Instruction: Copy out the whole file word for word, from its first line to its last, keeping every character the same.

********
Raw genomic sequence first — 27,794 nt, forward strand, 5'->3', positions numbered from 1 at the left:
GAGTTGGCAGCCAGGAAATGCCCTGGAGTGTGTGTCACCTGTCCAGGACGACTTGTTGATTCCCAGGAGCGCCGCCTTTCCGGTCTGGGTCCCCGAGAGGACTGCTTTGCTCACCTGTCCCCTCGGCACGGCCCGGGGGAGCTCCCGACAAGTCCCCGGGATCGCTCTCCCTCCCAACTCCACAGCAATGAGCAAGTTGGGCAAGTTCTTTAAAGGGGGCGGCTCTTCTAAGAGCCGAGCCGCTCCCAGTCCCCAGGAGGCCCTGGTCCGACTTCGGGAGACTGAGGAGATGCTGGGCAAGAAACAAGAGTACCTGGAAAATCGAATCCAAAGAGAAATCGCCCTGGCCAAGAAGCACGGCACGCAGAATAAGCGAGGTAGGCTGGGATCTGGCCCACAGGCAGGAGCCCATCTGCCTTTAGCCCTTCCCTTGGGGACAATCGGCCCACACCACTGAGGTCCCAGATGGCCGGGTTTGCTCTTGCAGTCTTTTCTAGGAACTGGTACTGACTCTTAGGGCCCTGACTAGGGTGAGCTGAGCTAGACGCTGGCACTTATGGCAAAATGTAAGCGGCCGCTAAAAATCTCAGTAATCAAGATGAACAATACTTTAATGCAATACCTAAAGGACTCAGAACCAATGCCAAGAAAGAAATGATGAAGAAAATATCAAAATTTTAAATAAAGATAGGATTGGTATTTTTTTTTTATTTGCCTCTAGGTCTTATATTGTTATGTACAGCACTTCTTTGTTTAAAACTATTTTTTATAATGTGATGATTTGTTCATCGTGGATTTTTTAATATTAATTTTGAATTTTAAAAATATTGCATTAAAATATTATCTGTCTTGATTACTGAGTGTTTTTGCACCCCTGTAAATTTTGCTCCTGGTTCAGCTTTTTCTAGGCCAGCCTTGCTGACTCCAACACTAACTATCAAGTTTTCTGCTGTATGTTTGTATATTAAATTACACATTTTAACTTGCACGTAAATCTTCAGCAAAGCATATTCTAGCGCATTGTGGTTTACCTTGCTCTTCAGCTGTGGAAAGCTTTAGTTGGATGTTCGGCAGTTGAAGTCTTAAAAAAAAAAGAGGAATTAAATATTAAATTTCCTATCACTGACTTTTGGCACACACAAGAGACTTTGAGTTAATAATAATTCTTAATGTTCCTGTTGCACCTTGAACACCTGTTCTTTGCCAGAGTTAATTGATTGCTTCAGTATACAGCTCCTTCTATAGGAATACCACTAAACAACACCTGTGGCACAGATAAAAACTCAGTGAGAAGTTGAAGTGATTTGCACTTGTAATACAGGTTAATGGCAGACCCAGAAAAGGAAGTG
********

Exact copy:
Raw genomic sequence first — 27,794 nt, forward strand, 5'->3', positions numbered from 1 at the left:
GAGTTGGCAGCCAGGAAATGCCCTGGAGTGTGTGTCACCTGTCCAGGACGACTTGTTGATTCCCAGGAGCGCCGCCTTTCCGGTCTGGGTCCCCGAGAGGACTGCTTTGCTCACCTGTCCCCTCGGCACGGCCCGGGGGAGCTCCCGACAAGTCCCCGGGATCGCTCTCCCTCCCAACTCCACAGCAATGAGCAAGTTGGGCAAGTTCTTTAAAGGGGGCGGCTCTTCTAAGAGCCGAGCCGCTCCCAGTCCCCAGGAGGCCCTGGTCCGACTTCGGGAGACTGAGGAGATGCTGGGCAAGAAACAAGAGTACCTGGAAAATCGAATCCAAAGAGAAATCGCCCTGGCCAAGAAGCACGGCACGCAGAATAAGCGAGGTAGGCTGGGATCTGGCCCACAGGCAGGAGCCCATCTGCCTTTAGCCCTTCCCTTGGGGACAATCGGCCCACACCACTGAGGTCCCAGATGGCCGGGTTTGCTCTTGCAGTCTTTTCTAGGAACTGGTACTGACTCTTAGGGCCCTGACTAGGGTGAGCTGAGCTAGACGCTGGCACTTATGGCAAAATGTAAGCGGCCGCTAAAAATCTCAGTAATCAAGATGAACAATACTTTAATGCAATACCTAAAGGACTCAGAACCAATGCCAAGAAAGAAATGATGAAGAAAATATCAAAATTTTAAATAAAGATAGGATTGGTATTTTTTTTTTATTTGCCTCTAGGTCTTATATTGTTATGTACAGCACTTCTTTGTTTAAAACTATTTTTTATAATGTGATGATTTGTTCATCGTGGATTTTTTAATATTAATTTTGAATTTTAAAAATATTGCATTAAAATATTATCTGTCTTGATTACTGAGTGTTTTTGCACCCCTGTAAATTTTGCTCCTGGTTCAGCTTTTTCTAGGCCAGCCTTGCTGACTCCAACACTAACTATCAAGTTTTCTGCTGTATGTTTGTATATTAAATTACACATTTTAACTTGCACGTAAATCTTCAGCAAAGCATATTCTAGCGCATTGTGGTTTACCTTGCTCTTCAGCTGTGGAAAGCTTTAGTTGGATGTTCGGCAGTTGAAGTCTTAAAAAAAAAAGAGGAATTAAATATTAAATTTCCTATCACTGACTTTTGGCACACACAAGAGACTTTGAGTTAATAATAATTCTTAATGTTCCTGTTGCACCTTGAACACCTGTTCTTTGCCAGAGTTAATTGATTGCTTCAGTATACAGCTCCTTCTATAGGAATACCACTAAACAACACCTGTGGCACAGATAAAAACTCAGTGAGAAGTTGAAGTGATTTGCACTTGTAATACAGGTTAATGGCAGACCCAGAAAAGGAAGTG